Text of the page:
The Danish Supreme Court has upheld a decision demanding that Internet Service Providers terminate Internet connections to customers who illegally download copyrighted material.

The Danish Supreme Court has upheld a decision demanding that Internet Service Providers terminate Internet connections to customers who illegally download copyrighted material.

The court's decision, confirmed Feb. 10, is based on European copyright laws and is expected to have implications across the other European Union member countries.

The IFPI today (Feb. 15) applauded the outcome. "As a member of the music industry, and for the other rights holders, this is a good conclusion for us," says Jesper Bay, marketing director at the Danish branch of IFPI. "It advances all efforts because if ISPs participate we can put a quicker end to rights piracy."

The IFPI is a member of the AntiPiracy Group, which filed suit on behalf of intellectual rights holders against TDC, the country's largest telecom.

A lower court had previously ruled in favor of the AntiPiracy Group in a 2004 case, involving two individuals operating illegal FTP servers. TDC appealed the 2004 ruling.

"The decision is a signal to ISPs for them to be aware of what customers use the Net for," notes Bay. "ISPs must share responsibility and this verdict says they have to in accordance with EU directives. Until now they have dodged responsibility, looked the other way when customers illegally downloaded materials."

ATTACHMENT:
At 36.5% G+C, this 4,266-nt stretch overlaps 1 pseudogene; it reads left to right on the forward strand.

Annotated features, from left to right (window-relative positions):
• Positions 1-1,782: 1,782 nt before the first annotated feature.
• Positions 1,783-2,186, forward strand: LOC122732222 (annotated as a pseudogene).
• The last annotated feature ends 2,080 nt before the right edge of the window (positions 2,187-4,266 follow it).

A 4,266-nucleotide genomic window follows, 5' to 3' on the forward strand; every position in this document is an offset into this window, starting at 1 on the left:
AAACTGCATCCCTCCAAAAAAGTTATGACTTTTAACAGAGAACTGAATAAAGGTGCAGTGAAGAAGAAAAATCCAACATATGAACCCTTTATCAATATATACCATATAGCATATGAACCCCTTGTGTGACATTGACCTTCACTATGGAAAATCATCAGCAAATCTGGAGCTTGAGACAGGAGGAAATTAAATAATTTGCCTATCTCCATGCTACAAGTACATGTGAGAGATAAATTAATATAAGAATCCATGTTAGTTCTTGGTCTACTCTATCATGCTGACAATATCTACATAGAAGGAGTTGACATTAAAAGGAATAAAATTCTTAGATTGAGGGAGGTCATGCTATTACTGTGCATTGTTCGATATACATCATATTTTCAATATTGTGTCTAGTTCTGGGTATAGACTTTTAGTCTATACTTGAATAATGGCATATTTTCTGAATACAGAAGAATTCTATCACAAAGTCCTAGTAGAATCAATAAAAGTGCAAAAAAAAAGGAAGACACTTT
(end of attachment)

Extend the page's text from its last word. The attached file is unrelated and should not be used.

Per Rasmussen, director of online communications at TDC, responded: "We certainly don't sympathize with pirates, but need to do what's right for us and our customers. So we will view the verdict and determine how to address it in a practical manner."

Rasmussen said TDC would meet with telecoms trade association to "address it collectively."

Attention will now turn to the speed with which ISPs act. The AntiPirate Group monitors online activity and can report offences to ISPs. In turn, the ISPs may insist on a court order before closing the connection.

Such a court order would delay closure of a connection by a couple of days, but the ISPs would have to absorb legal costs.

TDC, which is a purveyor of legal downloading through its service, held initial negotiations with the AntiPirate Group to help curb illegal downloading. The talks ceased when the original suit was filed.

The AntiPiracyGroup membership consists of trade bodies IFPI Denmark, Danish Video Distributors Assn., Danish Film Distributors Assn., KODA (Composers, Publishers and Songwriters in Denmark), Nordic Copyright Bureau, the Danish Musicians' Union and the Danish Artists Assn.

Questions? Comments? Let us know: @billboardbiz

Print